Coastal flooding caused by extreme sea levels can produce devastating and wide-ranging consequences. The ‘SurgeWatch’ v1.0 database systematically documents and assesses the consequences of historical coastal flood events around the UK. The original database was inevitably biased due to the inconsistent spatial and temporal coverage of sea-level observations utilised. Therefore, we present an improved version integrating a variety of ‘soft’ data such as journal papers, newspapers, weather reports, and social media. SurgeWatch2.0 identifies 329 coastal flooding events from 1915 to 2016, a more than fivefold increase compared to the 59 events in v1.0. Moreover, each flood event is now ranked using a multi-level categorisation based on inundation, transport disruption, costs, and fatalities: from 1 (Nuisance) to 6 (Disaster). For the 53 most severe events ranked Category 3 and above, an accompanying event description based upon the Source-Pathway-Receptor-Consequence framework was produced. The database contains 57 files: 1 XLSX file, 54 PDF files and 1 CSV file. The first file is a spreadsheet (XLSX) containing the list of all 329 coastal flood events in the database categorised according to the severity scale that we devised. The second and third files are PDF documents containing the short commentaries for all Category 1 and 2 events. There are an additional 53 PDF files containing the longer event commentaries for events ranked Category 3 and higher. A final CSV file contains the digitised storm tracks for the 53 Category 3 and higher events. Each of these files is self-describing and is accompanied by extensive metadata. SurgeWatch v2.0 provides the most comprehensive and coherent historical record of UK coastal flooding. It is designed to be a resource for research, planning and management and education. Haigh et al. (2017) provides more detail. Collation of the database and the development of the website was funded through a Natural Environment Research Council (NERC) impact acceleration grant. The database contributes to the objectives of UK Engineering and Physical Sciences Research Council (EPSRC) consortium project FLOOD Memory (EP/K013513/1).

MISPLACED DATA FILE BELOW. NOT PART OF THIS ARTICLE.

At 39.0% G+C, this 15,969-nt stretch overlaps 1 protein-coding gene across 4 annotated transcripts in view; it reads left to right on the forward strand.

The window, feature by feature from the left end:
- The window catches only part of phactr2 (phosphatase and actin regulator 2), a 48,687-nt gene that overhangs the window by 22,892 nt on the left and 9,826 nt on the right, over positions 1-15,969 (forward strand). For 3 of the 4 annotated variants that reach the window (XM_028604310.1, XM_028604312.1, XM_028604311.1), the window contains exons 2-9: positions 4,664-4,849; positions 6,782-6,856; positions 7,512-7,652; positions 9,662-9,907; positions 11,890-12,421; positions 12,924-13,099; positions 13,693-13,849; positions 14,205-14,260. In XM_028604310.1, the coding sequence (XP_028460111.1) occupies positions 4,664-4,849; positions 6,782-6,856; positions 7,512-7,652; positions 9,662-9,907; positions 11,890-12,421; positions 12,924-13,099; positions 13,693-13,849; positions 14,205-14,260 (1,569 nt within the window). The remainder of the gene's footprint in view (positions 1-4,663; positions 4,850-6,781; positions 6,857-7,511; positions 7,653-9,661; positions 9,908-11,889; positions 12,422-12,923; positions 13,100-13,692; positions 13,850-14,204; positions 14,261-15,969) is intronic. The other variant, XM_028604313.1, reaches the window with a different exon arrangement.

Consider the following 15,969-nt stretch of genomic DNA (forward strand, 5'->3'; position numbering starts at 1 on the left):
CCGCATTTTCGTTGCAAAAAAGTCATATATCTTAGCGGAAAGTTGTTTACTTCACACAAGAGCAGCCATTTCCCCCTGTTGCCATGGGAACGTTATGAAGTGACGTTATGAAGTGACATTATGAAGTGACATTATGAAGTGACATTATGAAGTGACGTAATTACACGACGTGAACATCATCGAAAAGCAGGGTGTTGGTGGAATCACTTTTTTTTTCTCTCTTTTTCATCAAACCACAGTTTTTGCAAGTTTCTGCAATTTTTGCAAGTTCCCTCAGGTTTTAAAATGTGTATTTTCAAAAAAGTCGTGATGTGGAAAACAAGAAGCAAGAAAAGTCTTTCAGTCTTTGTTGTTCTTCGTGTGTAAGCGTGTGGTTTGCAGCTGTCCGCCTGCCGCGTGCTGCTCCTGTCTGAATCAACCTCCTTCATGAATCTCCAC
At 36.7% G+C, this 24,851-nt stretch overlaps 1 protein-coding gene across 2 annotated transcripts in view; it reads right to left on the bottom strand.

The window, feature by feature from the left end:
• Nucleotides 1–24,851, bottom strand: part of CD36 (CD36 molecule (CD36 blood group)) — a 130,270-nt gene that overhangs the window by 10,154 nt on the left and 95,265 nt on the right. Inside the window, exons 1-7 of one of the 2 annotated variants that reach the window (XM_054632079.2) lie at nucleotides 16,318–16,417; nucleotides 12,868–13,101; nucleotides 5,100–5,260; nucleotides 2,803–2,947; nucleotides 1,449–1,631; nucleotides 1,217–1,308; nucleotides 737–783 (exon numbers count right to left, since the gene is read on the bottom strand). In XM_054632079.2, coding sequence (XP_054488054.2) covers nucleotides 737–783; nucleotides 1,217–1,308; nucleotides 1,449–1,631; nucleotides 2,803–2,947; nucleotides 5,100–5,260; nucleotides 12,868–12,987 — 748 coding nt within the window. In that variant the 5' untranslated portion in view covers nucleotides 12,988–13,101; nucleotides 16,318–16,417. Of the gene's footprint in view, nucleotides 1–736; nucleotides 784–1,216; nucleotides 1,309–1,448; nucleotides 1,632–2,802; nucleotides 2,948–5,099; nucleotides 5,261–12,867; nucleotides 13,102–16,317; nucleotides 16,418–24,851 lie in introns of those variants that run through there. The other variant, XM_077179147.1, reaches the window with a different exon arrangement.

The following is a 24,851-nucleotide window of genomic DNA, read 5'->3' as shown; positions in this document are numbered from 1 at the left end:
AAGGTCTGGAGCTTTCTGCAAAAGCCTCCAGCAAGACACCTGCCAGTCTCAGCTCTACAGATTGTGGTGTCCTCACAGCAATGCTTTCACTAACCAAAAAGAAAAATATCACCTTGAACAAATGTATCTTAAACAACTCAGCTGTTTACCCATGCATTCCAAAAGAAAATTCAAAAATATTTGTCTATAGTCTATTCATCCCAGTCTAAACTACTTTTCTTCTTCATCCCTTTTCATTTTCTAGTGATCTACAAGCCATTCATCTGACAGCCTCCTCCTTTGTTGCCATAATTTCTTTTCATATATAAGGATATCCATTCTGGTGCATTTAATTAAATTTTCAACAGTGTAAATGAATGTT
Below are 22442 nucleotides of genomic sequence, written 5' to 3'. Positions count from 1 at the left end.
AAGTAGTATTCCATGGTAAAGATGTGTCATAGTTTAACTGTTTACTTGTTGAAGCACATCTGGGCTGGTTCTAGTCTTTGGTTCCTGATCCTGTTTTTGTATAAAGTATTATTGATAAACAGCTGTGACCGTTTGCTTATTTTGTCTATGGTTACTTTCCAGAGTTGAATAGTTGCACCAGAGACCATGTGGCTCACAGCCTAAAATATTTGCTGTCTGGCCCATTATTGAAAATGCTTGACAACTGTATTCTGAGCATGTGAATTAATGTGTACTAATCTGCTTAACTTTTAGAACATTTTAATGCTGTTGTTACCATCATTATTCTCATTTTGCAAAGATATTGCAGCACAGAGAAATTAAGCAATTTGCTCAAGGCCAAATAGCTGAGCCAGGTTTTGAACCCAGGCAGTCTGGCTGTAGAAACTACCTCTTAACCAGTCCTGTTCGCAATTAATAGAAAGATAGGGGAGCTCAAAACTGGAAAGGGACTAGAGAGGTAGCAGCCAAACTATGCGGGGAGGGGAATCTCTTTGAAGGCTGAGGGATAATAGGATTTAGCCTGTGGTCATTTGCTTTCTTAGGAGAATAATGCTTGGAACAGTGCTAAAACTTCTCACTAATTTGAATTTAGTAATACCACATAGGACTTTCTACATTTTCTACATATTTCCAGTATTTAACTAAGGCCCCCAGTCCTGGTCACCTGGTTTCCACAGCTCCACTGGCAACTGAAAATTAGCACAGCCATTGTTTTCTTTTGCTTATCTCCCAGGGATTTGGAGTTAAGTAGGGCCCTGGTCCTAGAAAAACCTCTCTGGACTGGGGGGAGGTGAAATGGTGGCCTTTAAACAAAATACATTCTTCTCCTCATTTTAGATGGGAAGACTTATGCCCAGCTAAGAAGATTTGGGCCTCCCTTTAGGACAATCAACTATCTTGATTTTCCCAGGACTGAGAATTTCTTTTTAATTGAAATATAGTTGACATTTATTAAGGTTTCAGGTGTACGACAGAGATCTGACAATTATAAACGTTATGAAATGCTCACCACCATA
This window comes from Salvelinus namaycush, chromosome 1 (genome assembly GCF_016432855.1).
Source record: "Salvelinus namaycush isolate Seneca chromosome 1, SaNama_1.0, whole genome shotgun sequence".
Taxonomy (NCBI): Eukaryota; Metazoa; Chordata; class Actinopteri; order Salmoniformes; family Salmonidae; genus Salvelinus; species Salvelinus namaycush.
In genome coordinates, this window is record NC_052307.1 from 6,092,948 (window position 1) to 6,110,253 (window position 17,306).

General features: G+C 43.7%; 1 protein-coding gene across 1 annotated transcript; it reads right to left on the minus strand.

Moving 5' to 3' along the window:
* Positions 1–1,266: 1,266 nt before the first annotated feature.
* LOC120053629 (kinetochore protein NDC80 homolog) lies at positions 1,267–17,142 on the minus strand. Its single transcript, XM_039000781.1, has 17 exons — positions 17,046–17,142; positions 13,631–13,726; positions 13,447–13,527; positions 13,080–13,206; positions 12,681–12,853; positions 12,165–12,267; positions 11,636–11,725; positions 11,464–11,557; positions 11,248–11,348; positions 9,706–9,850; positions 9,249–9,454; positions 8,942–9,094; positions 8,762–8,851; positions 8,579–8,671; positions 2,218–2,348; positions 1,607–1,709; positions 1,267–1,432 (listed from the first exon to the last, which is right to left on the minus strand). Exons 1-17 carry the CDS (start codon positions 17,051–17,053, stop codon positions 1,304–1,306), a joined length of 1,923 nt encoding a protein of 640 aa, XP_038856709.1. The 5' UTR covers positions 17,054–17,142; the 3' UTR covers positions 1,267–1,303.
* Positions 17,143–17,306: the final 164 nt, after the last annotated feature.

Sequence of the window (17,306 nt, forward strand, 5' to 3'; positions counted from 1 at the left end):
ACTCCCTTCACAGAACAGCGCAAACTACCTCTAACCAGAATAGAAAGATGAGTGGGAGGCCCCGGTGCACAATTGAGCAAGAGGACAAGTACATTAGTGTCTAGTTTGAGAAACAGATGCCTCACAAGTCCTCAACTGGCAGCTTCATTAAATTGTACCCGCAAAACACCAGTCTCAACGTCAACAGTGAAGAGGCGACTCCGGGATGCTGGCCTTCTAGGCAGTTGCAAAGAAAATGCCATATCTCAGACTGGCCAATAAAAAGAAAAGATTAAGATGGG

This dataset comprises 89 hydrographic data profiles, collected by a conductivity-temperature-depth (CTD) sensor package, during April - June 2004 along the Atlantic Meridional Transect (AMT), a distance of almost 13,500 km, from the Falkland Islands to the UK. A complete list of all data parameters are described by the SeaDataNet Parameter Discovery Vocabulary (PDV) keywords assigned in this metadata record. The data were collected by the University of Southampton School of Ocean and Earth Science as part of the Atlantic Meridional Transect (Phase2) programme.